The Bank has a role to play in addressing any access, competition or efficiency issues raised by new entrants or the application of new technologies in the payments system. A key focus recently has been supporting the Treasury on implementing a number of reforms to the regulatory framework for payments stemming from the 2021 Treasury Payments System Review. The Bank has also been closely monitoring developments in crypto-asset markets and assessing implications for the payments system. As part of this, the Bank has been working with other regulatory bodies to develop a regulatory framework for payment stablecoins.

Promote the safety and resilience of financial market infrastructures and payment systems

The Bank has a role in overseeing and supervising financial market infrastructure (FMI) and payment systems to promote financial stability. The Bank assesses licensed clearing and settlement (CS) facilities – central counterparties and securities settlement facilities – against the Bank’s Financial Stability Standards. These standards are based on the Principles for Financial Market Infrastructure (PFMI), which are internationally agreed standards for FMIs. The Bank also assesses RITS, which is Australia’s high-value interbank payments system, against the PFMI. This year the Bank made recommendations to strengthen the operational resilience and risk management frameworks of Australian CS facilities, and to strengthen the operational resilience of RITS.

The Bank has an important role in ensuring the payments system is operationally resilient, safe and secure for all. As the use of electronic payments continues to rise, so do concerns regarding the safety and security of the payments system. The Bank has recently implemented a new data initiative to improve the quality and transparency of information about retail payment system reliability. It has also assisted in the application of the Government’s new critical infrastructure legislative reforms to operators of critical Australian retail payments systems. The Bank has been closely monitoring industry efforts to help combat fraud and payment scams.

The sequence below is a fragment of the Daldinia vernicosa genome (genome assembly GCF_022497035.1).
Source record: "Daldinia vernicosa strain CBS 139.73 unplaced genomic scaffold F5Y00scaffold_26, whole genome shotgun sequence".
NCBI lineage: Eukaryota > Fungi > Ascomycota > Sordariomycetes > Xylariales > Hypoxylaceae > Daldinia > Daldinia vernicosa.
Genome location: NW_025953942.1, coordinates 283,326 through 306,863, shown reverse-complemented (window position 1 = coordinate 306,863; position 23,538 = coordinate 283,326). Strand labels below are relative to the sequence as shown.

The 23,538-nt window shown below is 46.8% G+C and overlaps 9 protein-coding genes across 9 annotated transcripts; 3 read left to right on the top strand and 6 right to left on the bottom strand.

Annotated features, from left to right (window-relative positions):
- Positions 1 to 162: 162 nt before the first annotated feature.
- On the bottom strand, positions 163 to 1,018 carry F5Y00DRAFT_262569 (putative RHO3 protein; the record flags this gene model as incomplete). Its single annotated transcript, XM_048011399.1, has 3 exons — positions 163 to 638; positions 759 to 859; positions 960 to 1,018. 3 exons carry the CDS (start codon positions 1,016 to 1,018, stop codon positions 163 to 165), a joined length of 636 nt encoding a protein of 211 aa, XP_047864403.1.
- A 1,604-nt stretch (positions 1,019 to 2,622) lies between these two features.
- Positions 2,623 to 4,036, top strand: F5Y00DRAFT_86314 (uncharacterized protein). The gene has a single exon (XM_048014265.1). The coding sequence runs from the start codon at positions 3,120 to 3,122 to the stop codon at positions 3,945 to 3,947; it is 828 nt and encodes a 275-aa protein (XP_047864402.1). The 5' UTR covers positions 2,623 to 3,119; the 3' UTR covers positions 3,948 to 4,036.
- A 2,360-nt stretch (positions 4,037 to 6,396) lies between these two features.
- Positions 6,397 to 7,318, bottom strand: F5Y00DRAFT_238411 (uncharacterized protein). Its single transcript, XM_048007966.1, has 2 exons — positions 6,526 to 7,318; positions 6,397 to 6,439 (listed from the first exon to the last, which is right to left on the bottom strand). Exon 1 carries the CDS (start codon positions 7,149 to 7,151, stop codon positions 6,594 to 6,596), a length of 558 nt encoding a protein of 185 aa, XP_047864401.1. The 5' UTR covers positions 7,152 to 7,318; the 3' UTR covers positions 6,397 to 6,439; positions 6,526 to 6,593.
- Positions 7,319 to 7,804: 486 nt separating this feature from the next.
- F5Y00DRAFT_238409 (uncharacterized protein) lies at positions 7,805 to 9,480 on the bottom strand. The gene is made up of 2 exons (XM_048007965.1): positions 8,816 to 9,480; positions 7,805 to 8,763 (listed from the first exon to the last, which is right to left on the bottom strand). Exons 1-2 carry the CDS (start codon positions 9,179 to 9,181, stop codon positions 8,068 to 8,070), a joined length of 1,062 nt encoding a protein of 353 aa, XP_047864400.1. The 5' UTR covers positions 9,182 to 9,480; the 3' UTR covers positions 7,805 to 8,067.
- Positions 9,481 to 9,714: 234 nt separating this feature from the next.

Work with the government to implement reforms to the regulation of FMIs

The Bank is working with the government on implementing reforms to the regulation of FMIs, including stronger supervisory powers and a crisis management regime for Australian CS facilities. These reforms will help to maintain the stability of the financial system by ensuring that the Bank and ASIC have the powers to respond appropriately and quickly to a crisis involving the potential failure of a CS facility.

Financial market infrastructure have contributed to financial stability

The FMIs supervised by the Bank underpin well-functioning financial markets and a stable financial system. The Bank continuously monitors the financial and operational risk management practices of FMIs and how these practices evolve in response to financial, economic and cyber threat developments.

FMIs are critical to the smooth functioning of the financial system. Over the past year, volatility in commodity and financial markets has increased, which highlights the importance of monitoring FMIs’ financial risk management. The Bank is focussed on how FMIs manage operational risk, in particular the management of system and technology changes. This is especially relevant for the Bank’s oversight of ASX’s replacement of the CHESS clearing and settlement system for cash equities. Regulators in Australia and overseas have also placed greater focus on what FMIs are doing to strengthen their cyber resilience, with geopolitical tensions increasing the risk of cyber threats both in Australia and abroad.